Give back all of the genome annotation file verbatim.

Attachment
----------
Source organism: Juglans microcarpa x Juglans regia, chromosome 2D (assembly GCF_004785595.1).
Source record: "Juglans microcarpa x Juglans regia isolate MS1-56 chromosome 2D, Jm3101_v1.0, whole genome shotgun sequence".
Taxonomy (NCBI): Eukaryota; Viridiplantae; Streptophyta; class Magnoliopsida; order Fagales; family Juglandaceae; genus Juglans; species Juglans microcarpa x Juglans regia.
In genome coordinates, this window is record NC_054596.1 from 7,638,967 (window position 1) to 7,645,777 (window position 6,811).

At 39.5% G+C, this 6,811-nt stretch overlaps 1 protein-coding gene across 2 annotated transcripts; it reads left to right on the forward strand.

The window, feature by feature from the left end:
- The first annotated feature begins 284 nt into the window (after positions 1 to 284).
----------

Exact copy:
Source organism: Juglans microcarpa x Juglans regia, chromosome 2D (assembly GCF_004785595.1).
Source record: "Juglans microcarpa x Juglans regia isolate MS1-56 chromosome 2D, Jm3101_v1.0, whole genome shotgun sequence".
Taxonomy (NCBI): Eukaryota; Viridiplantae; Streptophyta; class Magnoliopsida; order Fagales; family Juglandaceae; genus Juglans; species Juglans microcarpa x Juglans regia.
In genome coordinates, this window is record NC_054596.1 from 7,638,967 (window position 1) to 7,645,777 (window position 6,811).

At 39.5% G+C, this 6,811-nt stretch overlaps 1 protein-coding gene across 2 annotated transcripts; it reads left to right on the forward strand.

The window, feature by feature from the left end:
- The first annotated feature begins 284 nt into the window (after positions 1 to 284).